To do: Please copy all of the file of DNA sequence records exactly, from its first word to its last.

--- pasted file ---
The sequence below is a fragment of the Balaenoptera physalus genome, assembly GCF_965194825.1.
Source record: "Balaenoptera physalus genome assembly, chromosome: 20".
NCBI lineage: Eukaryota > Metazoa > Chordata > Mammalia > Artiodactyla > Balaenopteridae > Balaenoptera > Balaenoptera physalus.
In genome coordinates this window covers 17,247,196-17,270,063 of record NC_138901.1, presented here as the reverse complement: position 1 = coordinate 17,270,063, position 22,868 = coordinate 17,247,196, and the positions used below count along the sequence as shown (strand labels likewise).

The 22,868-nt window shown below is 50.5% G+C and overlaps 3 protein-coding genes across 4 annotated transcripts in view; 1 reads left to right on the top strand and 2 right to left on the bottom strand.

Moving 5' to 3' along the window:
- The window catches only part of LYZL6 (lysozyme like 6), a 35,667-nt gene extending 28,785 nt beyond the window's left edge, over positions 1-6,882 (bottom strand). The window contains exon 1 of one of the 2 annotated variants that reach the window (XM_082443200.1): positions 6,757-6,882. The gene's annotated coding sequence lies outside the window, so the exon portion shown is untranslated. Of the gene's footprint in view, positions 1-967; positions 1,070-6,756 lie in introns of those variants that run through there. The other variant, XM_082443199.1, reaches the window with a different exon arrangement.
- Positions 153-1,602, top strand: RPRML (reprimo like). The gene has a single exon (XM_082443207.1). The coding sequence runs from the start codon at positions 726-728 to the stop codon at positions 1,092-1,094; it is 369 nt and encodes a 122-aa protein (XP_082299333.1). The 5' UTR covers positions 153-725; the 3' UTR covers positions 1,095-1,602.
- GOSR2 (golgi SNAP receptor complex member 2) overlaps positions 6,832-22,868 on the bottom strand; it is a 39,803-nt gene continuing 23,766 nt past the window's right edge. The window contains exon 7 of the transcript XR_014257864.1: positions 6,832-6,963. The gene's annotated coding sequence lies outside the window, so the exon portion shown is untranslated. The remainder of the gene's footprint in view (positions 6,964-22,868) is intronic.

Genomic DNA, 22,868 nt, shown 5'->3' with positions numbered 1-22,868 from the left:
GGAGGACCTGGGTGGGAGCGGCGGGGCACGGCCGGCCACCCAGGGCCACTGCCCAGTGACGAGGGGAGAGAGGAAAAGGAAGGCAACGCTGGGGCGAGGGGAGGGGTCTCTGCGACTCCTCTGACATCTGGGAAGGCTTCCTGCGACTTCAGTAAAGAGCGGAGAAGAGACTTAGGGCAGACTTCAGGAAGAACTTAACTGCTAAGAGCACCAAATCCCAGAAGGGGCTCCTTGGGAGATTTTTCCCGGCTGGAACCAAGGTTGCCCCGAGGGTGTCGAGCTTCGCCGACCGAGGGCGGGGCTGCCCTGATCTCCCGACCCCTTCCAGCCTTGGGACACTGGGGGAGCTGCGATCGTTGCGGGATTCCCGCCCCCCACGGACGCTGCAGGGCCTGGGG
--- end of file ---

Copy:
The sequence below is a fragment of the Balaenoptera physalus genome, assembly GCF_965194825.1.
Source record: "Balaenoptera physalus genome assembly, chromosome: 20".
NCBI lineage: Eukaryota > Metazoa > Chordata > Mammalia > Artiodactyla > Balaenopteridae > Balaenoptera > Balaenoptera physalus.
In genome coordinates this window covers 17,247,196-17,270,063 of record NC_138901.1, presented here as the reverse complement: position 1 = coordinate 17,270,063, position 22,868 = coordinate 17,247,196, and the positions used below count along the sequence as shown (strand labels likewise).

The 22,868-nt window shown below is 50.5% G+C and overlaps 3 protein-coding genes across 4 annotated transcripts in view; 1 reads left to right on the top strand and 2 right to left on the bottom strand.

Moving 5' to 3' along the window:
- The window catches only part of LYZL6 (lysozyme like 6), a 35,667-nt gene extending 28,785 nt beyond the window's left edge, over positions 1-6,882 (bottom strand). The window contains exon 1 of one of the 2 annotated variants that reach the window (XM_082443200.1): positions 6,757-6,882. The gene's annotated coding sequence lies outside the window, so the exon portion shown is untranslated. Of the gene's footprint in view, positions 1-967; positions 1,070-6,756 lie in introns of those variants that run through there. The other variant, XM_082443199.1, reaches the window with a different exon arrangement.
- Positions 153-1,602, top strand: RPRML (reprimo like). The gene has a single exon (XM_082443207.1). The coding sequence runs from the start codon at positions 726-728 to the stop codon at positions 1,092-1,094; it is 369 nt and encodes a 122-aa protein (XP_082299333.1). The 5' UTR covers positions 153-725; the 3' UTR covers positions 1,095-1,602.
- GOSR2 (golgi SNAP receptor complex member 2) overlaps positions 6,832-22,868 on the bottom strand; it is a 39,803-nt gene continuing 23,766 nt past the window's right edge. The window contains exon 7 of the transcript XR_014257864.1: positions 6,832-6,963. The gene's annotated coding sequence lies outside the window, so the exon portion shown is untranslated. The remainder of the gene's footprint in view (positions 6,964-22,868) is intronic.

Genomic DNA, 22,868 nt, shown 5'->3' with positions numbered 1-22,868 from the left:
GGAGGACCTGGGTGGGAGCGGCGGGGCACGGCCGGCCACCCAGGGCCACTGCCCAGTGACGAGGGGAGAGAGGAAAAGGAAGGCAACGCTGGGGCGAGGGGAGGGGTCTCTGCGACTCCTCTGACATCTGGGAAGGCTTCCTGCGACTTCAGTAAAGAGCGGAGAAGAGACTTAGGGCAGACTTCAGGAAGAACTTAACTGCTAAGAGCACCAAATCCCAGAAGGGGCTCCTTGGGAGATTTTTCCCGGCTGGAACCAAGGTTGCCCCGAGGGTGTCGAGCTTCGCCGACCGAGGGCGGGGCTGCCCTGATCTCCCGACCCCTTCCAGCCTTGGGACACTGGGGGAGCTGCGATCGTTGCGGGATTCCCGCCCCCCACGGACGCTGCAGGGCCTGGGG